A gorilla/human reunion

March 4, 2013 • 5:11 pm

How can anyone watch this video (tweeted by Matthew Cobb) and still maintain that animals don’t have emotions? It’s touching and sad, in the way that’s sad when any human who has bonded with a young animal must release it back to the wild:

And here’s the YouTube description, which includes a link if you want to adopt a baby gorilla:

In the African jungle, conservationist Damian Aspinall searches for Kwibi, a lowland gorilla he hasn’t seen for 5 years. Kwibi grew up with Damian at his Howletts Wild Animal Park in England. When he was five, he was released into the forests of Gabon, West Africa as part of conservation programme to re-introduce gorillas back into the wild. Now Kwibi’s 10 years old, much bigger and stronger. Will Damian find him? Will Kwibi attack him?

Watch the whole story of the amazing UK gorillas who are making a comeback in Africa in Gorilla School on Animal Planet narrated by Kevin Spacey from 4th May 2010 at 8pm.Adopt a Gorilla School baby: http://www.aspinallfoundation.org/ado… Produced by Aqua Vita Films Ltd http://www.aquavitafilms.com

26 thoughts on “A gorilla/human reunion

  1. It is only sad in the sense of a parent letting go of a child as he/she grows up and moves on to a life of one’s own. The pride of seeing the success overcomes the sadness.

  2. Very touching. It’s incomprehensible how creationists could take offense at being related to these creatures.

  3. Beautiful. It makes no sense to assume other animals have no emotions. The higher thought processes are less well developed in them than in humans, but emotion is obviously a more primitive method of decision making than reason, and clearly the one that most animals (including most people most of the time)use. In the presence of options, they have to have some way of deciding on a course of action, and emotion is all most of them have to guide them. Even humans often find emotion a more reliable guide to what they should do next, than reason. This is because it takes in a whole bunch of information we are not consciously aware of and factors it into the equation.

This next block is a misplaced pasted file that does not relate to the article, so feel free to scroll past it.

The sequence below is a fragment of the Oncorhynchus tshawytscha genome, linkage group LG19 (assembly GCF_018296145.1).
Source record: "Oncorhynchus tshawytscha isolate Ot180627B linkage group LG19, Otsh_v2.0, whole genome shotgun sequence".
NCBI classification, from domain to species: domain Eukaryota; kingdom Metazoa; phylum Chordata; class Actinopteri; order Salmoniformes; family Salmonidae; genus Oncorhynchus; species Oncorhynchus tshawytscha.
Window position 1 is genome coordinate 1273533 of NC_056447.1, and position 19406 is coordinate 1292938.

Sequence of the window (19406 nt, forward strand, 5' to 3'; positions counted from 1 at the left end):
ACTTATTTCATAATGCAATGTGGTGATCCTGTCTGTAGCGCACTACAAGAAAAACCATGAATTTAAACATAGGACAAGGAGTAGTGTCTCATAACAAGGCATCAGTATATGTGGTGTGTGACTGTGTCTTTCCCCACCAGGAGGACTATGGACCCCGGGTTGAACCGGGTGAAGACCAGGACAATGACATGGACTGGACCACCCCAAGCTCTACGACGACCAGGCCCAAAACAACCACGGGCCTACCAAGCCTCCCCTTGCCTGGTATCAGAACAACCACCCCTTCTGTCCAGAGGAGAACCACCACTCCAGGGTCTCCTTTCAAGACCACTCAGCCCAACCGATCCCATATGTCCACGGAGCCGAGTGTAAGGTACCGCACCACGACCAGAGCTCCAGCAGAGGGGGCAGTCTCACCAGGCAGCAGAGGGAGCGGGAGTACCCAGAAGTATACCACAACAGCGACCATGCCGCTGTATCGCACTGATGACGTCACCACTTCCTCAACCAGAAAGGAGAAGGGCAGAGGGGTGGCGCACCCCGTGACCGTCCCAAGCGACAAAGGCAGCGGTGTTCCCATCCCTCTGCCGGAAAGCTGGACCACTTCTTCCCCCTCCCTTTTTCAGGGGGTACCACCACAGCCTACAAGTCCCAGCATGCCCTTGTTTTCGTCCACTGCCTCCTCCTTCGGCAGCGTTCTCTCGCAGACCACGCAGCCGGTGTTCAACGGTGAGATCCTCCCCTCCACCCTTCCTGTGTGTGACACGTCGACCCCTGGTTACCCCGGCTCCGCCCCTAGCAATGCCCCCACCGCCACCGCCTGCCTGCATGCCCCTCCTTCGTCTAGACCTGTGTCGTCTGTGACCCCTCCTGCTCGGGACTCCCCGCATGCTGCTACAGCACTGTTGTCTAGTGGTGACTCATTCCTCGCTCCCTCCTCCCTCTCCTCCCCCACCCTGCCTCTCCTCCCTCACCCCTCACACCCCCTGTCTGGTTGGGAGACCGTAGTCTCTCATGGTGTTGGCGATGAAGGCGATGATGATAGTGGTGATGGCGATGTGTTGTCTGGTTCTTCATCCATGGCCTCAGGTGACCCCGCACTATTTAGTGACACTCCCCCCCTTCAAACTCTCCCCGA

1. You put it very well. Emotions tap into an older system (paleocortex) which can subvert the higher level processing that comes from the neocortex. I’ve heard it said that the vast majority of our decision-making relies on instinct or intuition, which we then rationalize.

  4. This is so moving.

    It reminds me of this one about Christian the Lion… I’m sure it has been posted before but it’s just so beautiful.

  5. Wow, it must have been so difficult to leave again – how do you explain to a gorilla that you can’t stay?

  6. I have seen that posted somewhere else before and as I commented on that post : anyone who can watch this and still not acknowledge that we are related is simply being willfully ignorant.


  7. The idea that animals don’t (‘really’) have emotions is something I have only ever heard from creationists; I suppose it’s possible to think that sentience evolved all at once, uniquely, in the genus Homo, but there’s obviously no evidence for such a claim and the only motive for assuming so would be religion.
    I’m glad I wasn’t born a gorilla though. Unlike Kwibi, the chance I’ll end up as bushmeat is negligible.

  8. so, there seems to be general agreement here that animals have emotions; certainly, we have all witnessed non-human creatures plainly displaying both joy and fear. and the idea that animals don’t ‘really’ feel pain has been dismissed, with some general outrage, as self-serving religious nonsense. from whence, then, arises the disconnect that serves as the basis for dismissing the physical pain and emotional terror felt by animals being slaughtered for food as inconsequential and not worthy of discussion?

    1. I never heard anyone maintain that pain and terror are essential to carnivory. It is widely accepted (outside the halal/kosher axis) that they can be reduced or eliminated in all stages of meat production and some forms of wild harvesting. It certainly has been discussed, though maybe not here much.

      1. they ‘can’ be, but in the overwhelming majority of cases they are not. my various attempts to further discussion of the issue here have been shouted down or cut off.

        “I never heard anyone maintain that pain and terror are essential to carnivory.”

        i did not contend that they are, and certainly those forms of suffering can be greatly reduced, if not eliminated. industrialised production of animal protein, the source of 99% of the meat eaten in this country, is inherently cruel. there is no escaping that, other than choosing to ignore it.

        1. my various attempts to further discussion of the issue here have been shouted down or cut off.

          Because, unless the host brings it up, this is not the forum for that discussion, nor should you keep trying to hijack the discussion to make it so.

          I’ll refrain from mentioning your annoying attempts to provoke response by making sweeping accusatory statements about the entire readership here. Oops, maybe I didn’t.

          1. i had the crazy idea that discussions of animal physiology and psychology were an appropriate place to discuss those very things.

            “…making sweeping accusatory statements about the entire readership here.”

            i don’t think i’ve done anything of the sort, but if you’ll provide an example of my having done so, i’d be grateful.

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